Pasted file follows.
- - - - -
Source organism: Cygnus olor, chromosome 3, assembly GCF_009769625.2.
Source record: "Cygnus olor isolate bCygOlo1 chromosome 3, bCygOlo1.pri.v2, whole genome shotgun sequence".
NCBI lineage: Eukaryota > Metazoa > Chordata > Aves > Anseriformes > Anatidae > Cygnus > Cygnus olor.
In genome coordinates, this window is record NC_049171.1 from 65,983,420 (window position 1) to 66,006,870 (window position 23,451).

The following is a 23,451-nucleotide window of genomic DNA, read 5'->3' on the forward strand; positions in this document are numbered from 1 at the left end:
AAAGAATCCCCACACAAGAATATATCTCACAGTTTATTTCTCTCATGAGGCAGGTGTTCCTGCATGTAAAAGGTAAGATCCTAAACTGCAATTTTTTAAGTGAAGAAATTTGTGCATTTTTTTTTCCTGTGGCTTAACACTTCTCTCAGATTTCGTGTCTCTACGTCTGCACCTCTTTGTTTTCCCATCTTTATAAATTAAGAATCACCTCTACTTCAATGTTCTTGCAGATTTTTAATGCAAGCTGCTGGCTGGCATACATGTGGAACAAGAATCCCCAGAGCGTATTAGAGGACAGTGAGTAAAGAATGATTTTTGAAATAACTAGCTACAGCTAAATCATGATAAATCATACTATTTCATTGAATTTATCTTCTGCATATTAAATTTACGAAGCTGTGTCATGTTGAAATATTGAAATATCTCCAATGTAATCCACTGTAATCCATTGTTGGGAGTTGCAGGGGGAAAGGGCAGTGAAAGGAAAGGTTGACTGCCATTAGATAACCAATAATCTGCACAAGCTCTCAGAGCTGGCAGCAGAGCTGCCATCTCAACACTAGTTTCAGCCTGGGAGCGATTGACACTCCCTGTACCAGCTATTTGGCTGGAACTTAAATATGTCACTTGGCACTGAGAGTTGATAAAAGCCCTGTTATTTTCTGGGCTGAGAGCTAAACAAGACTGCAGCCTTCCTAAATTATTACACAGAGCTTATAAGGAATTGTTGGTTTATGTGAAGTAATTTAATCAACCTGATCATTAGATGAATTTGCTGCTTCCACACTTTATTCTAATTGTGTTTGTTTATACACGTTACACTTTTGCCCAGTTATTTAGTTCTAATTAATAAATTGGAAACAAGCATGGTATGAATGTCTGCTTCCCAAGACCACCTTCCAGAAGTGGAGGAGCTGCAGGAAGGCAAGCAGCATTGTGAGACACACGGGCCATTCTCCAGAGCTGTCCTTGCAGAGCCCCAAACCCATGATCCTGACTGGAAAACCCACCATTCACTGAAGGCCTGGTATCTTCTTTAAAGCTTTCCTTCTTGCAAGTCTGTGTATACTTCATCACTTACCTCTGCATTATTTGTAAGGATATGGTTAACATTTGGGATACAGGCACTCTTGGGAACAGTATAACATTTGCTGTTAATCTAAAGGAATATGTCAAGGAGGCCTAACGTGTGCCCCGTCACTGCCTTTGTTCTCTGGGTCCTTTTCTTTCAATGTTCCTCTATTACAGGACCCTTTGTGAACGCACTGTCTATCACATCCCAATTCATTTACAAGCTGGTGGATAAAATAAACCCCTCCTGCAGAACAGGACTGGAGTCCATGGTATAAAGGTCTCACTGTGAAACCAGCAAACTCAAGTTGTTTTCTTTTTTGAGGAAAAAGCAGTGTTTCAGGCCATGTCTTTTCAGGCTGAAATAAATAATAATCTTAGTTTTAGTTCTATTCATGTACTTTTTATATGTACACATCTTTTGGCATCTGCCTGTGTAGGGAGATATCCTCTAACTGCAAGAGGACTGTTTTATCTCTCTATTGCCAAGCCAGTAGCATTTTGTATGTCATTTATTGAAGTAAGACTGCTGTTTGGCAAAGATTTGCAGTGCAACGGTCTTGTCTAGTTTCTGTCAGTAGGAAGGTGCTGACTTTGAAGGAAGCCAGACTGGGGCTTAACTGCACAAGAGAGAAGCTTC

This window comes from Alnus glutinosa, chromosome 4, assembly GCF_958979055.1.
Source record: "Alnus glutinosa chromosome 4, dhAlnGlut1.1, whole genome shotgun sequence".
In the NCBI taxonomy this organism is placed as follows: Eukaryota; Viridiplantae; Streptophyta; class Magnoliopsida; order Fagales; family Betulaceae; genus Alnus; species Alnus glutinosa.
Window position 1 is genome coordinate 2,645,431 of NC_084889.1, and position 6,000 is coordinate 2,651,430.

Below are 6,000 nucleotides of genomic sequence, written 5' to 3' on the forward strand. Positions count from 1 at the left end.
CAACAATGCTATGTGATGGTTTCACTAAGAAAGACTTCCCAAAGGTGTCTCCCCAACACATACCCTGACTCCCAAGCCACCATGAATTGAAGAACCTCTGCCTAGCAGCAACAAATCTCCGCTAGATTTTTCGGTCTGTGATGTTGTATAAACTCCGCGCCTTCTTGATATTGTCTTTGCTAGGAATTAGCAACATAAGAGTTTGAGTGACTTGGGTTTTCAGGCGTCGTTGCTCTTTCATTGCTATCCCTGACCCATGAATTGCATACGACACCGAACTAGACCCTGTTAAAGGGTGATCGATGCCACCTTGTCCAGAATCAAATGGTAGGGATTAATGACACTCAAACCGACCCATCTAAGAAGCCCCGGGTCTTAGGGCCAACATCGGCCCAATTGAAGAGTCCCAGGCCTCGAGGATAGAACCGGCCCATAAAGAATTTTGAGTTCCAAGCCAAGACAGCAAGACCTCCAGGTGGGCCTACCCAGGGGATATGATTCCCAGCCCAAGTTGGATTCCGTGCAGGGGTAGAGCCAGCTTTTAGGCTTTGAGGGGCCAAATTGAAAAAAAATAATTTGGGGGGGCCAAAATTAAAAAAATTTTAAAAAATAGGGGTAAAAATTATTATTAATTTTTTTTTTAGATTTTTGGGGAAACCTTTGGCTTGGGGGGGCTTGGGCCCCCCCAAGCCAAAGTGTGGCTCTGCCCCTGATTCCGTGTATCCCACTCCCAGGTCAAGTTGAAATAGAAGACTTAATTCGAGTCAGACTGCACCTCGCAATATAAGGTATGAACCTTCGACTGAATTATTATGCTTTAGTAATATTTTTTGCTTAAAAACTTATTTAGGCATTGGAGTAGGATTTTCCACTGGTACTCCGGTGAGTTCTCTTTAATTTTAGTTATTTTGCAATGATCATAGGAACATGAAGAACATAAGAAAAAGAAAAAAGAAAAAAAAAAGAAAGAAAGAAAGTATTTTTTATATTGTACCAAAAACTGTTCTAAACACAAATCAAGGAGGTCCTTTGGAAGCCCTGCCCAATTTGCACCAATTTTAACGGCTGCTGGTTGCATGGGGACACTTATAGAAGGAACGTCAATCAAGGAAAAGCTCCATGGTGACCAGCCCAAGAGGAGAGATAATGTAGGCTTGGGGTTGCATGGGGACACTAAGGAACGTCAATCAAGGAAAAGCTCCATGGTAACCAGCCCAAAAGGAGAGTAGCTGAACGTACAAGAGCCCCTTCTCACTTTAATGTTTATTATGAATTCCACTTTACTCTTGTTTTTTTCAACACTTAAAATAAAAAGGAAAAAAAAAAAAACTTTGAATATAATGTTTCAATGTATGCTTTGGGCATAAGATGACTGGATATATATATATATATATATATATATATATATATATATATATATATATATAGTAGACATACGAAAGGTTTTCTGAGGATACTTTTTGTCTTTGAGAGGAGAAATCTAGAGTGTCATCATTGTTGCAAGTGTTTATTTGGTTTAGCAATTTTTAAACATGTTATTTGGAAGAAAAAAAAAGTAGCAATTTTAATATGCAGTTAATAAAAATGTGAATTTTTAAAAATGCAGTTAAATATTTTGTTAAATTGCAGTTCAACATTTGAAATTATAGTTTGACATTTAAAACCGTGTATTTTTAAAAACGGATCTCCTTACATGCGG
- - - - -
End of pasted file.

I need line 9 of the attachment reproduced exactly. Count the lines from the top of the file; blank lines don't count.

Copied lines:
In the NCBI taxonomy this organism is placed as follows: Eukaryota; Viridiplantae; Streptophyta; class Magnoliopsida; order Fagales; family Betulaceae; genus Alnus; species Alnus glutinosa.